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Now Paul presents for our consideration an object of the first importance, viz.: the superior value of religion compared with all those things for which men strive so ardently, of which the prizes of the athlete are illustrations.
I. We notice that Godliness is experimental and practical.
It implies the right worship of God, true devotion, consecration to duty, yea, the whole of piety.
1. True Godliness is experimental. It implies a knowledge of God. A speculative knowledge is not sufficient.
We may contemplate His character as exhibited in the volume of nature, and as more fully made known in the volume of revelation, and recognize all the Divine attributes, and still be destitute of that piety requisite to our salvation. It is needful for us who are guilty sinners to know God in the pardon of our sins.' We are not merely to hope, but should know they are forgiven. And when we have attained unto this knowledge, we have, each one, the privilege to exclaim, “O Lord, I will praise Thee; though Thou wast angry with me, Thine anger is tuuned away, and Thou comfortest me.
This assurance of pardon is obtained with the consciousness of a renewed nature. By justifica
tion we understand the great work which God does for us, in the pardon of our sins; and by regeneration, or the new birth, the work He does in us, in the renewing of our nature. And when we are forgiven, we are likewise renewed. "Ola things are passed away, and all things are become new”; so that we have new views, new feelings, new desires, and new hopes. Yea, the whole man has undergone a transformation. The soul, with its faculties, and even the body with its members, find new employment in the service of God. All who are thus renewed are adopted into God's family, and have the evidence that they sustain this relation: “ The Spirit itself beareth witness with our spirit, that we are the children of God."
Such can say,
“My God is reconciled,
His pardoning voice I hear;
I can no longer fear:
Being thus pardoned, renewed, and received into God's family, they “grow in grace and increase in the knowledge of our Lord and Saviour Jesus Christ," until they comprehend with all saints the length and breadth, the depth and height of redeeming love, and are filled with all the fullness of God."
So now, being filled with the Divine fullness, their hearts are emptied of evil, and they are by the blood of Jesus made pure in the sight of God. This is godliness as realized in the experience of the believer.
2. Godliness is practical.
The various duties which God enjoins, the truly godly man observes. He meditates upon the sacred page, calls upon the Lord at a throne of grace, and constantly observes all the means of worship which have been divinely appointed or providentially approved. He fully accepts the Word which says, “Ye are not your own, but are bought with a price; therefore glorify God in your body and spirit, which are His.” Moreover, godliness will direct him in duty to his neighbor. Influenced by this heavenly principle, he will observe the rule, “Do unto others as ye would that they should do unto you."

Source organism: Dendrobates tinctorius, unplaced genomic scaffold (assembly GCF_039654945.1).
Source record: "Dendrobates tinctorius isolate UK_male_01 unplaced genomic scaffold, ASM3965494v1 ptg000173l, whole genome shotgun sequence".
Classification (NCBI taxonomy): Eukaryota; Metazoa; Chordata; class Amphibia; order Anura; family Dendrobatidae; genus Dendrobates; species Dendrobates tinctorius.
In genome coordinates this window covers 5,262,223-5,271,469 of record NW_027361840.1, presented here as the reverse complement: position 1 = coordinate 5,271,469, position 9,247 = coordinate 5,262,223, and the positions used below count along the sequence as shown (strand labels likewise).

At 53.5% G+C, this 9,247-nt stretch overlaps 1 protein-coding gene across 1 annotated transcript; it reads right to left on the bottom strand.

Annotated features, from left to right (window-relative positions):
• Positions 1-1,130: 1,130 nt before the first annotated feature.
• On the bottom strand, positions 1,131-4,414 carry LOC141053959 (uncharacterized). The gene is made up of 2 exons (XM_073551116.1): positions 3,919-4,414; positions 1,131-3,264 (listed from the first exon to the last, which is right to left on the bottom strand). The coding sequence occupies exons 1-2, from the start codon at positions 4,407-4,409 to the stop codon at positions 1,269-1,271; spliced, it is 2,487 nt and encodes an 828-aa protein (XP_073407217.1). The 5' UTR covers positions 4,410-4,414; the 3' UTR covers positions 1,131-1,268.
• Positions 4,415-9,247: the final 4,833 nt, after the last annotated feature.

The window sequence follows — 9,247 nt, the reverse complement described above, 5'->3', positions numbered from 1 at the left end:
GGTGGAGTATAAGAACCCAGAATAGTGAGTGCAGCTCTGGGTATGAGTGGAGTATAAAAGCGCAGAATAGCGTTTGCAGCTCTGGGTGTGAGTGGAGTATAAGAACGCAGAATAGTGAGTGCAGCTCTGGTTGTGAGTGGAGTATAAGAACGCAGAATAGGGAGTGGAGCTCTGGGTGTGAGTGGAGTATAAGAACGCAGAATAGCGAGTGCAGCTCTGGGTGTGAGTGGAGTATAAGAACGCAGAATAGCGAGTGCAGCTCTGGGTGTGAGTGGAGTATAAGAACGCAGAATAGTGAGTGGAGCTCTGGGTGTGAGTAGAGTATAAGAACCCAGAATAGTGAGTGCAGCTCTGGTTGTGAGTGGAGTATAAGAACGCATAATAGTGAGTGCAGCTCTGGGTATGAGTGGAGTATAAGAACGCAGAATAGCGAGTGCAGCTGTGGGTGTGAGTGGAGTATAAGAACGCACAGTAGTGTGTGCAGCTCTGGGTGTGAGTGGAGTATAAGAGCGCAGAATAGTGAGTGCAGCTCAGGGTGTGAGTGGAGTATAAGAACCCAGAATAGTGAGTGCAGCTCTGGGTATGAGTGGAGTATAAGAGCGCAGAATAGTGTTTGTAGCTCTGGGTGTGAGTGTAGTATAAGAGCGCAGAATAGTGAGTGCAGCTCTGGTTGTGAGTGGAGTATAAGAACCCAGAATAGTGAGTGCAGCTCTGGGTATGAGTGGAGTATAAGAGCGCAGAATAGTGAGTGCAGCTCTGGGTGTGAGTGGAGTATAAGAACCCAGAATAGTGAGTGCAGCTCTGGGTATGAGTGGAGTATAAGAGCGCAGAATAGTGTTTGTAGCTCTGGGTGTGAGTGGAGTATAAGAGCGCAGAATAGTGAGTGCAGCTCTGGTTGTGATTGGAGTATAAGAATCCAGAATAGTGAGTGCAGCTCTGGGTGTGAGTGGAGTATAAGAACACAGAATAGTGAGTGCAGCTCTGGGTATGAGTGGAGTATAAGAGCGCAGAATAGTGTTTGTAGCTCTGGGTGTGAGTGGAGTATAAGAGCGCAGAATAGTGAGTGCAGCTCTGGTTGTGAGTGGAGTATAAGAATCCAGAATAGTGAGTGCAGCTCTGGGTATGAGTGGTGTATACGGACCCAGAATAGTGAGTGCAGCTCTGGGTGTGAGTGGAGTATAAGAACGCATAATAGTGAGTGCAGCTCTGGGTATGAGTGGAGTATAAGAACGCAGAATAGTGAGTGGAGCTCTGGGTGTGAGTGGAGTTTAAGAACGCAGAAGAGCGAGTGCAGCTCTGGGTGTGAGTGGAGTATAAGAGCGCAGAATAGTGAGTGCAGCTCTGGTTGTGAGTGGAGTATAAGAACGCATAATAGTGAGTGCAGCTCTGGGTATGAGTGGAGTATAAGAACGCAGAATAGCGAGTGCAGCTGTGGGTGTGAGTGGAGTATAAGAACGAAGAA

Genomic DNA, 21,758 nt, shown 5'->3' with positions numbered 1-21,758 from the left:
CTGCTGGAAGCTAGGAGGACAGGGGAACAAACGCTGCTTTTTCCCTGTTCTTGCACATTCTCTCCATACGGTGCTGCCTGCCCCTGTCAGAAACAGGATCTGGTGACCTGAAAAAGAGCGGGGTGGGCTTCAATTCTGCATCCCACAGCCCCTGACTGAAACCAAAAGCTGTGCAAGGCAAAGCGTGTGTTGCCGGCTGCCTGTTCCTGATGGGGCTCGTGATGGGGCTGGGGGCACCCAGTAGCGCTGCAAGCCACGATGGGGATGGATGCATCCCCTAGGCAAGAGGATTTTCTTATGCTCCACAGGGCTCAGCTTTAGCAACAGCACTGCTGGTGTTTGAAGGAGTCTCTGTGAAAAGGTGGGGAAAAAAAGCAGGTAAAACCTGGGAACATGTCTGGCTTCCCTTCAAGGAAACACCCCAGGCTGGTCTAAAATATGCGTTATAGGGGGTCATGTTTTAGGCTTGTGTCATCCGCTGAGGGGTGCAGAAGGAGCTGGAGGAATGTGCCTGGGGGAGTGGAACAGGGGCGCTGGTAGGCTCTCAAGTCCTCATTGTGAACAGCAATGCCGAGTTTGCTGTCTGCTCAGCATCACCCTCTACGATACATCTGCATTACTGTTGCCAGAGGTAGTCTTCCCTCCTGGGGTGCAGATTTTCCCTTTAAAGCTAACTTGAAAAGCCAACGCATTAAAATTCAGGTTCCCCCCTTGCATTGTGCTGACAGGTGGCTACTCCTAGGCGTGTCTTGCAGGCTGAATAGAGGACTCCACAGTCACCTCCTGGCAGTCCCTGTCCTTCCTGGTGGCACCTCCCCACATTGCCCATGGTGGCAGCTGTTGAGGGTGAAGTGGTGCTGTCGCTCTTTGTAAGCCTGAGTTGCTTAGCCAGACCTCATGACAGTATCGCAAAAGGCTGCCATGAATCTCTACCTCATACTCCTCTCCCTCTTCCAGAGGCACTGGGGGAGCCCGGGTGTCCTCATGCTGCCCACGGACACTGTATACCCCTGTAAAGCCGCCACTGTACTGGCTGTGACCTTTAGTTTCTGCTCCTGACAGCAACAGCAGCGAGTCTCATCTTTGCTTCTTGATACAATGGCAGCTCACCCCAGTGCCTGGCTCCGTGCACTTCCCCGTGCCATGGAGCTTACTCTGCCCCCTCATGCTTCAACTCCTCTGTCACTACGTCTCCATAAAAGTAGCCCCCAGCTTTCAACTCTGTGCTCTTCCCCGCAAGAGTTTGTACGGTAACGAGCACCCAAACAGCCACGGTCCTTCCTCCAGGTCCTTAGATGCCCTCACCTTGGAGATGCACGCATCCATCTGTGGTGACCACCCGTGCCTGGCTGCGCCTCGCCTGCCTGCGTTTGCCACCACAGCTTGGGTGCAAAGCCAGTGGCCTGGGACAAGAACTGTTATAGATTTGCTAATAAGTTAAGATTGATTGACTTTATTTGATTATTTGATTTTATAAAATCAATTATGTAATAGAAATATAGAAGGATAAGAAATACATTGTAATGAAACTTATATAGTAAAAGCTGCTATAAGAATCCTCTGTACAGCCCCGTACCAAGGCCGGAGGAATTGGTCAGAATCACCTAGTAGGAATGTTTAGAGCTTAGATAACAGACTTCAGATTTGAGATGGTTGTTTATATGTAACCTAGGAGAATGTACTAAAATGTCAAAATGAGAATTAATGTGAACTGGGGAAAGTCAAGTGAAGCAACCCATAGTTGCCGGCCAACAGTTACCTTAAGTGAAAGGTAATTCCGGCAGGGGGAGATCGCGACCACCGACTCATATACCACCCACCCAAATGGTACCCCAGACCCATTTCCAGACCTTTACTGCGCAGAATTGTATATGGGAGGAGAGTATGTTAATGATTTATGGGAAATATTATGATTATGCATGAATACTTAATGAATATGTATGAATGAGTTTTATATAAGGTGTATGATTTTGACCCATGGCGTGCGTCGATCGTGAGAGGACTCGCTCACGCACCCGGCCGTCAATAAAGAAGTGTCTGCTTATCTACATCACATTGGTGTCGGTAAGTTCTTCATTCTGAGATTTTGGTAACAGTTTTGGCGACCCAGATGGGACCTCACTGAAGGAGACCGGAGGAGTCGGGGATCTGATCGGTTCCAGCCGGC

True godliness will lead him, in person, in character, and in property, to act toward all men according to this Golden Rule.
Indeed, we may say, with the eloquent Saurin, “Godliness implies knowledge in the mind, by which it is distinguished from the visions of the superstitious; rectitude in the conscience, that
distinguishes it from superstition; sacrifice in the life, or renunciation of the world, by which it is distinguished from the unmeaning obedience of him who goes as a happy constitution leads him; and lastly, zeal in the heart, which distinguishes it from the languid emotion of the lukewarm.”
II. The advantages of godliness.
1. It is profitable to a nation. It is written, “Righteousness exalteth a nation." The history
‘ of all nations, which have received and acknowl. edged the authenticity of the Sacred Scriptures demonstrates the truth of this declaration. Just in proportion as a nation has been influenced and regulated by Heaven's ordinances, so has it prospered.
If we look at the history of those mighty nations which were, and are not, the Babylonians, the Medes and Persians, the Macedonians, and the Romans, we discover that, with all their literary attainments, great power, and glory for a time, there was also gross ignorance, idolatry, superstition, and diabolical rites. Well might one of their wisest philosophers, after years spent in laborious research to obtain by philosophy what can only be received by Divine revelation, exclaim, “You may resign all hopes of reforming
the manners of men, unless it please God to send some person to instruct you."
Those nations which have the Bible are indeed favored with Divine instruction. And if their people practice the godliness it inculcates, the nation will be blessed. Christianity is a safe and perfect directory to rulers and the ruled. It directs the former to fear God and hate unrighteousness, and to be a “terror to evil-doers and a praise to those who do well”; and it instructs the latter to be submissive and obedient to those who in the providence of God are placed over them; yea, to pray for them, “that they may lead a quiet and peaceable life in all godliness and honesty."
Alas! there is too much Christianity which is merely nominal. Were all real, then should we always rejoice in that “righteousness exalteth a nation." Were the different monarchs who profess Christianity truly devoted to God, how soon would the nations under their supervision rise in the blessings of peace and prosperity. Instead of war and bloodshed, anarchy and commotion, which now abound in
our world, we should behold peace and harmony, good rule, and quiet
Swords would then be beaten into plow. shares and spears into pruning-hooks, and nations